Employers should have the right to dismiss an employee if that worker’s pot problem is affecting the work performance, even if that person only smokes medical marijuana away from work.
A bill by state Sen. Mark Leno, a Democrat who represents Marin County and parts of Sonoma County and San Francisco, would prohibit employers from firing or not hiring someone who consumes medical marijuana away from work.
California’s business community needs is another law hamstringing employers from hiring and retaining the best available work force.
Marijuana use can cause delusions, negatively affect motivation and prompt short-term memory loss. Sorry, but most bosses don’t want to employ people who are delusional, unmotivated and forgetful of their duties.
Yes, medical marijuana is legal in California, and it does wonderful things for certain patients, including cancer sufferers and glaucoma patients. But anyone familiar with the medical marijuana landscape in this state knows that many patients get their pot licenses for questionable reasons, including frayed nerves, menstrual cramps and headaches.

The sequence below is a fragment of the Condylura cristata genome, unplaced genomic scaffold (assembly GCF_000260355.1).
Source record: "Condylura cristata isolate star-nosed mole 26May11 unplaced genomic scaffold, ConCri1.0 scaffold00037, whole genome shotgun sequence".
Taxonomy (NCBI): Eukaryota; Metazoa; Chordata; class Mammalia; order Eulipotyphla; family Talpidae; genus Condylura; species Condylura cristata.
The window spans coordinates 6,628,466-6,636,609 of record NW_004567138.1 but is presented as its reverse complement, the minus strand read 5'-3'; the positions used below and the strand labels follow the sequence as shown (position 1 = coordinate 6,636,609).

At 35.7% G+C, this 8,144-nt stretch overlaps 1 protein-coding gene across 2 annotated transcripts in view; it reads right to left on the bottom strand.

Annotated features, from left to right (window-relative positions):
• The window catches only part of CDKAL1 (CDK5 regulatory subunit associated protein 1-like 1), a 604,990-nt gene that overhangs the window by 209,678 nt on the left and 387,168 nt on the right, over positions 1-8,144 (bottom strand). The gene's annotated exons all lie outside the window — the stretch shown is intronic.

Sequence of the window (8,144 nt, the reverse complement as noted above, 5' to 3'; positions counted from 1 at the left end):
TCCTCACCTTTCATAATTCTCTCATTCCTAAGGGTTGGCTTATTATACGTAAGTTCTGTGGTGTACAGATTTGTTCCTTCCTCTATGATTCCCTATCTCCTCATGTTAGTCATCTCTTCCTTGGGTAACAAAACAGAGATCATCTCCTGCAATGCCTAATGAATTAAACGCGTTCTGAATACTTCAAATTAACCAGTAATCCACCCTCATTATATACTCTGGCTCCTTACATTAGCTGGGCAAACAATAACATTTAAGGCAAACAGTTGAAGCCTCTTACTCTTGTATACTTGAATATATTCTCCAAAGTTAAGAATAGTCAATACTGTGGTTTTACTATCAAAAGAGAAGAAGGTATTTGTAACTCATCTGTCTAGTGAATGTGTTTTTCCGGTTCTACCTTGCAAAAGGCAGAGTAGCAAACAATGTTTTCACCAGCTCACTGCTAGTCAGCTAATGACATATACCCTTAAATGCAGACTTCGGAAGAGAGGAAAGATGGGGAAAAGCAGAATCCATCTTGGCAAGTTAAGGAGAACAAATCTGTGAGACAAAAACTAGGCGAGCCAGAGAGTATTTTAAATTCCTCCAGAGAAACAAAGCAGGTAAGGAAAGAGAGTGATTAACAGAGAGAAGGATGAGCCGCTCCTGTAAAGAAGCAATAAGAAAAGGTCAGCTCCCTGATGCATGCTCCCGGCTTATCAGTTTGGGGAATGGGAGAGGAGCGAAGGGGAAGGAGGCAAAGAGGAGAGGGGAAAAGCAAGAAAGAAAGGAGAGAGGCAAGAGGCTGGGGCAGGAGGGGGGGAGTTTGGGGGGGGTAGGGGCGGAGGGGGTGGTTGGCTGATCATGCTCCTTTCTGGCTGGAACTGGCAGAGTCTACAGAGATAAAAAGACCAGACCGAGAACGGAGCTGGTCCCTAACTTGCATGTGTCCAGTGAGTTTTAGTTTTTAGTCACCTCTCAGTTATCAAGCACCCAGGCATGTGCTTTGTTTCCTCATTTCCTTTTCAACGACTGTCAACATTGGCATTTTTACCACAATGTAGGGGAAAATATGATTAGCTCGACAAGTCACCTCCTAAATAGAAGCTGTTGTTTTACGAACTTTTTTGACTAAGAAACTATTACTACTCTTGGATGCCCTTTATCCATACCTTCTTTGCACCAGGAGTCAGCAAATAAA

Leno’s bill would not apply to doctors, nurses, school bus drivers and heavy equipment operators and would not allow employees to get high at work or come to work stoned. While we agree with those provisions, if Leno’s bill goes into effect, it would not keep others impaired by marijuana’s short- and long-term effects from being at work in less-than-ideal condition.
We don’t believe we are unfairly focusing our attention on weed smokers in opposing Leno’s measure. We think employers should be allowed to test employees for other substances consumed away from the workplace that might be affecting their work performances, including alcohol, which, like medical marijuana, is legal for adults.
Some would argue that what people do away from work is their business alone. We would counter that if activities away from work negatively affect an employee’s work performance, it is expressly the business of the person issuing the paycheck.
Medical marijuana work bill.
Employers do have the right to have a say about employees.
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